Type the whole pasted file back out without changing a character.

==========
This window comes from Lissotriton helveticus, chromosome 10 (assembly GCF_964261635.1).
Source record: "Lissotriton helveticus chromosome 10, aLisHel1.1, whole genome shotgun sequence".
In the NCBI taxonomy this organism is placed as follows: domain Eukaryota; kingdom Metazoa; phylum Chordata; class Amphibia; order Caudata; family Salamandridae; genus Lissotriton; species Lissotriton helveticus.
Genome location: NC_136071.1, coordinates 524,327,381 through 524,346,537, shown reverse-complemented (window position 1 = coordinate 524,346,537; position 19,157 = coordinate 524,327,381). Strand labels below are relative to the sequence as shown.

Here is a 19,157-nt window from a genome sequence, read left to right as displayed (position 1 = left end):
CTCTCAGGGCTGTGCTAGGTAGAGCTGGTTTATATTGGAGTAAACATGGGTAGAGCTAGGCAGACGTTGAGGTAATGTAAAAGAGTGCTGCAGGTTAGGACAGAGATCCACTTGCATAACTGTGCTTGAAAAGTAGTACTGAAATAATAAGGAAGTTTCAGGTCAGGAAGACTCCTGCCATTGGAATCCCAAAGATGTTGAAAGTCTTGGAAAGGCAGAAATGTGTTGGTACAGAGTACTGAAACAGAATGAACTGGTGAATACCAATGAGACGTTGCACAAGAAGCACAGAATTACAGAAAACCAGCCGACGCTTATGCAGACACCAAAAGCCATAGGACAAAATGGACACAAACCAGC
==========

This window comes from Lissotriton helveticus, chromosome 10 (assembly GCF_964261635.1).
Source record: "Lissotriton helveticus chromosome 10, aLisHel1.1, whole genome shotgun sequence".
In the NCBI taxonomy this organism is placed as follows: domain Eukaryota; kingdom Metazoa; phylum Chordata; class Amphibia; order Caudata; family Salamandridae; genus Lissotriton; species Lissotriton helveticus.
Genome location: NC_136071.1, coordinates 524,327,381 through 524,346,537, shown reverse-complemented (window position 1 = coordinate 524,346,537; position 19,157 = coordinate 524,327,381). Strand labels below are relative to the sequence as shown.

Here is a 19,157-nt window from a genome sequence, read left to right as displayed (position 1 = left end):
CTCTCAGGGCTGTGCTAGGTAGAGCTGGTTTATATTGGAGTAAACATGGGTAGAGCTAGGCAGACGTTGAGGTAATGTAAAAGAGTGCTGCAGGTTAGGACAGAGATCCACTTGCATAACTGTGCTTGAAAAGTAGTACTGAAATAATAAGGAAGTTTCAGGTCAGGAAGACTCCTGCCATTGGAATCCCAAAGATGTTGAAAGTCTTGGAAAGGCAGAAATGTGTTGGTACAGAGTACTGAAACAGAATGAACTGGTGAATACCAATGAGACGTTGCACAAGAAGCACAGAATTACAGAAAACCAGCCGACGCTTATGCAGACACCAAAAGCCATAGGACAAAATGGACACAAACCAGC